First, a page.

Samantha Brooks

When I Die

When my soul makes its journey home
What shall my body endure?
Drained of blood, pumped with chemicals
Face sewn shut, orifices stuffed
Plugged with cotton to keep the maggots hidden away
Their presence too much for western sensibilities
Painted like a whore in a bid to hide the rot
Locked away in a concrete vault
Beneath the manicured Ridgeview lawn
Or thrown into the cleansing flame
All alone, with only a laborer by my side
My body reduced to fragile bone
Cremulated down to dust
Recognizable bones remind too much of our mortality
Dying without death

But I do not want this sanitized goodbye.
Burn me, yes, but watch me burn
Build a pyre and watch me ablaze under the Appalachian sky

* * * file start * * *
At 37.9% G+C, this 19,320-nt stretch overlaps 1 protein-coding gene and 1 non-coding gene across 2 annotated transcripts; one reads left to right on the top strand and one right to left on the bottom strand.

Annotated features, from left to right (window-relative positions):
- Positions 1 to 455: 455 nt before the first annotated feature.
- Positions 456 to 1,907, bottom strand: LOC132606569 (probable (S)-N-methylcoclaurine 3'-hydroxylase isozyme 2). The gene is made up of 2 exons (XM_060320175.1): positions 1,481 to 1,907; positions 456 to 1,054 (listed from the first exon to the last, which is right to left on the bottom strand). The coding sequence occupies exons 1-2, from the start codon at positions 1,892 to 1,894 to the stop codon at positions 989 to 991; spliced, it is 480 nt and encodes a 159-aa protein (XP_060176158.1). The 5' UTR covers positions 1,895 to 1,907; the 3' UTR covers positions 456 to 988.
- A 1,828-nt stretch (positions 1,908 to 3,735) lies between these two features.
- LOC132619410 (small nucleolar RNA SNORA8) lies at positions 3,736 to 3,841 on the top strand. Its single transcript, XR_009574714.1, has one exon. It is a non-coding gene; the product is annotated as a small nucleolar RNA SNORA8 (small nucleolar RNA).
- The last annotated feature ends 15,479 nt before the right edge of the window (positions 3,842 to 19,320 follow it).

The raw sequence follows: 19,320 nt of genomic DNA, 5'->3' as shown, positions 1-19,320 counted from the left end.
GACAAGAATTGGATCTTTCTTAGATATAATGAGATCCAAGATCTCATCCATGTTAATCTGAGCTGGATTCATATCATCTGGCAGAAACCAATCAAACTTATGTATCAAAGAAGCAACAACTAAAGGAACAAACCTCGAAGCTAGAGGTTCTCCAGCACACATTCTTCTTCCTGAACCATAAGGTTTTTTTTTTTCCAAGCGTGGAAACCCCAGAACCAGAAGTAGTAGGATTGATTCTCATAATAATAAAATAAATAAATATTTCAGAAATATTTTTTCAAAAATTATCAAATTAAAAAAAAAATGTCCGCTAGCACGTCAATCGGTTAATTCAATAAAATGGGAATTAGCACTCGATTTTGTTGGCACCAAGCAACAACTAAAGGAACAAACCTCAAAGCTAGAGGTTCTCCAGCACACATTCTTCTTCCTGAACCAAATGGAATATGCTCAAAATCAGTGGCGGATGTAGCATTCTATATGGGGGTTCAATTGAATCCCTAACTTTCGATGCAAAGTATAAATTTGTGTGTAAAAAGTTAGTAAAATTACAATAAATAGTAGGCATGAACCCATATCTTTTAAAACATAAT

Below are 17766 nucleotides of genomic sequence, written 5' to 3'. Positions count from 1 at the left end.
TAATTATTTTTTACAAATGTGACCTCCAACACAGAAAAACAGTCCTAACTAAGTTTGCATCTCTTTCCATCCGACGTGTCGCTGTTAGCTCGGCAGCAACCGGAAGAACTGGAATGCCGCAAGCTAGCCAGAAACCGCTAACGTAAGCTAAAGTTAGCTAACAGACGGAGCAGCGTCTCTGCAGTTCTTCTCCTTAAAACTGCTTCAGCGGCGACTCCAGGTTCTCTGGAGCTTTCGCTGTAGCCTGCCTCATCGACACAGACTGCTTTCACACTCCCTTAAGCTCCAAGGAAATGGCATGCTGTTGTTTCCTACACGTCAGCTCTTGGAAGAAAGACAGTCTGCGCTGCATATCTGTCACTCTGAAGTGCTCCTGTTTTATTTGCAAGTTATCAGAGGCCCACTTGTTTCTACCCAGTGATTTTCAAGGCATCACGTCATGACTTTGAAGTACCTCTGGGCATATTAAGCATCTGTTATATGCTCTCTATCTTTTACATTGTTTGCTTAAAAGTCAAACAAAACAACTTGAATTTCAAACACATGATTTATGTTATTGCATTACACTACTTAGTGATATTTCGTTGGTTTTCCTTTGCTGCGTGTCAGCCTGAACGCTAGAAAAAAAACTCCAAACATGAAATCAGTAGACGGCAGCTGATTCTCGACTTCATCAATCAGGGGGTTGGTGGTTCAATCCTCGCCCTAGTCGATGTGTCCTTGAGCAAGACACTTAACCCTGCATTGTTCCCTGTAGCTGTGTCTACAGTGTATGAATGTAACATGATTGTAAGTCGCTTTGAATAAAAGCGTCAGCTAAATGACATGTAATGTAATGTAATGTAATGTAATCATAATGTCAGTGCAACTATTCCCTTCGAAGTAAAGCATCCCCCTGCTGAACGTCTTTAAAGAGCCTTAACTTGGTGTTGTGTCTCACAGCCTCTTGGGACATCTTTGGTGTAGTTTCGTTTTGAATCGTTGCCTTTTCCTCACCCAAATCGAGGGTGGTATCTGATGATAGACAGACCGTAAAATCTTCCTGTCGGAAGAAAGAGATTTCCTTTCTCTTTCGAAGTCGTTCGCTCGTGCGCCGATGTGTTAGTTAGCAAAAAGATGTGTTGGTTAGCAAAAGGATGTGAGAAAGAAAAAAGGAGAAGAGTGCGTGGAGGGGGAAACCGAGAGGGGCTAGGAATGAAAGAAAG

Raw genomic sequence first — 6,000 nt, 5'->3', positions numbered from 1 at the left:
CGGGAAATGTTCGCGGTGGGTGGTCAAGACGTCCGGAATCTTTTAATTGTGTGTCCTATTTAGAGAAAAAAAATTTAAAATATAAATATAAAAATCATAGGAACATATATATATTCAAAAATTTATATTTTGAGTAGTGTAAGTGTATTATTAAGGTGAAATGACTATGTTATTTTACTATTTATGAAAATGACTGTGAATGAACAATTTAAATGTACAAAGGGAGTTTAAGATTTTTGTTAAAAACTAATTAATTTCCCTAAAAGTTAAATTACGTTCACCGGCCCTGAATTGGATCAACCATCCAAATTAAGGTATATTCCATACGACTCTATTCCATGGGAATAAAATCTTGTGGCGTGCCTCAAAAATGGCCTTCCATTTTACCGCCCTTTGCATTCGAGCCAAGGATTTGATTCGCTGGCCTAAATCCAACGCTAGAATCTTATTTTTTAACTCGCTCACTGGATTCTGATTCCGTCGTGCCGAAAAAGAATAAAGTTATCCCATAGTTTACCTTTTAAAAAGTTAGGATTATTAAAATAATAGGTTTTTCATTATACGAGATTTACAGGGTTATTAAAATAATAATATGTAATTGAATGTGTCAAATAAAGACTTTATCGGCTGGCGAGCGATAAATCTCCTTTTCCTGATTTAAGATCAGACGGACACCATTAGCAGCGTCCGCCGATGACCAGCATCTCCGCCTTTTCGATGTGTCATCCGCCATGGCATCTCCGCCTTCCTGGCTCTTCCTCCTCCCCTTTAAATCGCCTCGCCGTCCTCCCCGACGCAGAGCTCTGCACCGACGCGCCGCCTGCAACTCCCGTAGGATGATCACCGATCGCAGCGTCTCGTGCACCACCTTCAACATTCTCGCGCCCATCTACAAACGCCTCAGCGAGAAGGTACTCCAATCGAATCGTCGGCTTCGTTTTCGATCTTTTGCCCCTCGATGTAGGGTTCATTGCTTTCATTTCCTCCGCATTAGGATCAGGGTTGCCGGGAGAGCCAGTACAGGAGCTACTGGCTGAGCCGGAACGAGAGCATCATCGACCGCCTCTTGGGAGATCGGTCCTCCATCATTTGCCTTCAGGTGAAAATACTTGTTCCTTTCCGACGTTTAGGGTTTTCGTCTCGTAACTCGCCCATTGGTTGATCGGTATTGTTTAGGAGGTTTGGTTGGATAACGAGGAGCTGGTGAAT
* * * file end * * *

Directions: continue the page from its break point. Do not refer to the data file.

Bury me beneath the dirt
No concrete nor metal
No chemicals in my veins
Let my body feed the earth
Let me fertilize your garden
Let my end feed the masses
Take my body to the wilds
Let the vultures, maggots, fungi
Feed upon my rotting flesh
Send my body down the river

Samantha Brooks is a senior at Bridgewater College in Bridgewater, Virginia. She is studying psychology and plans to be a funeral director. She has been writing poetry in her free time since she was in elementary school.